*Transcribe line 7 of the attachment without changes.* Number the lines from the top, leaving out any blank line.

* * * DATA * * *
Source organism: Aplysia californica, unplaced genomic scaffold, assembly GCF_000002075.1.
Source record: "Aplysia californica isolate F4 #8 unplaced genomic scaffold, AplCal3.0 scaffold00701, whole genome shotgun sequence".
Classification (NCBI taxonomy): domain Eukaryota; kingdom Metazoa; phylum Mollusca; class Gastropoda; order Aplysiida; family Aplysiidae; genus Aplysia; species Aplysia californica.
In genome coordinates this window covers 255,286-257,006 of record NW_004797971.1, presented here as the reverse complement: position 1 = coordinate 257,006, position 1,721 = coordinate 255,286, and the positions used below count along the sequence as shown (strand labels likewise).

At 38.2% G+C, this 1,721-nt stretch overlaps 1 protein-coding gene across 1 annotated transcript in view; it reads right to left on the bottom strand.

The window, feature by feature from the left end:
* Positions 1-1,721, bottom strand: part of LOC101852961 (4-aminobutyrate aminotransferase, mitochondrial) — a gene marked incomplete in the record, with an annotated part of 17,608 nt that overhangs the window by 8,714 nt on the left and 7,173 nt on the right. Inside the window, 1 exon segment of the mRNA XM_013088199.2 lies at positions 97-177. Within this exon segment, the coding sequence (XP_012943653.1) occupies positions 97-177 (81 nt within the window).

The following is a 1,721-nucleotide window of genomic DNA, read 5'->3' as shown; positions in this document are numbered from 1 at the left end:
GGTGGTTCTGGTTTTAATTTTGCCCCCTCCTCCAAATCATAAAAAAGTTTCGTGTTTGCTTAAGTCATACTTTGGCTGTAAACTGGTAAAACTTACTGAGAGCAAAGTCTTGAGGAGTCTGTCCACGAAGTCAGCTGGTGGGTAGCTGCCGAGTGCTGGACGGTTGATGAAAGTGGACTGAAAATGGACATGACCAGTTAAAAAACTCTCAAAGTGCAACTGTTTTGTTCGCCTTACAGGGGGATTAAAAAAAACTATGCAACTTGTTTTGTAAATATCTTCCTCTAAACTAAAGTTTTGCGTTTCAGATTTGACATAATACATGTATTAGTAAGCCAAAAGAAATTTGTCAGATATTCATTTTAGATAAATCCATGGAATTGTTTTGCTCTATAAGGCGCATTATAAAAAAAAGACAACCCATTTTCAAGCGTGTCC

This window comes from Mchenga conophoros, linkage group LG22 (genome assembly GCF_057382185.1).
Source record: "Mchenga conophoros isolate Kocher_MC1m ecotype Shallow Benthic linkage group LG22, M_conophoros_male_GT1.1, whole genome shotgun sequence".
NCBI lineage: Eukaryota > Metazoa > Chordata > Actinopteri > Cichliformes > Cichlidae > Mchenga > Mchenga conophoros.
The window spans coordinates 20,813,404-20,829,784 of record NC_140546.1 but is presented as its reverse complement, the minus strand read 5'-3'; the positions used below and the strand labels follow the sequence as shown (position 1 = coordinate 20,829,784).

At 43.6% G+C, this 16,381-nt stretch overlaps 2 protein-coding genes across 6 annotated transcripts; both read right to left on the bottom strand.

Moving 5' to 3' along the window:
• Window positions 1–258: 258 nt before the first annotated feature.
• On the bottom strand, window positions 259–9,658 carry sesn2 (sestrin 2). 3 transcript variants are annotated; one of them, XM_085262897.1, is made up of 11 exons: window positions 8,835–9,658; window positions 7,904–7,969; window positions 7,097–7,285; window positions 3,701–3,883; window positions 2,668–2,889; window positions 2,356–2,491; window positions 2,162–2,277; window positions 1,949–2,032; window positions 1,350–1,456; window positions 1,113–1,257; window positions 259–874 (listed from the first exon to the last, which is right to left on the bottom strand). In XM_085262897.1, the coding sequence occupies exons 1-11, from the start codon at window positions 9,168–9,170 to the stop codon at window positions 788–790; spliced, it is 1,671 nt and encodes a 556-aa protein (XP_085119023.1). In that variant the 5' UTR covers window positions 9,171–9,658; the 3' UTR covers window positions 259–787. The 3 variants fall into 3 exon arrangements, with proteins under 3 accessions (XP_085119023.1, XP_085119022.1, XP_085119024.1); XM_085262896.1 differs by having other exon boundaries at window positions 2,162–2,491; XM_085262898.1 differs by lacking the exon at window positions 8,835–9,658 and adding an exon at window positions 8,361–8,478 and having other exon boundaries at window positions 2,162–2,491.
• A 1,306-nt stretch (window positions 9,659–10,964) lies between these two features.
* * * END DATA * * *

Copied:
* Positions 1-1,721, bottom strand: part of LOC101852961 (4-aminobutyrate aminotransferase, mitochondrial) — a gene marked incomplete in the record, with an annotated part of 17,608 nt that overhangs the window by 8,714 nt on the left and 7,173 nt on the right. Inside the window, 1 exon segment of the mRNA XM_013088199.2 lies at positions 97-177. Within this exon segment, the coding sequence (XP_012943653.1) occupies positions 97-177 (81 nt within the window).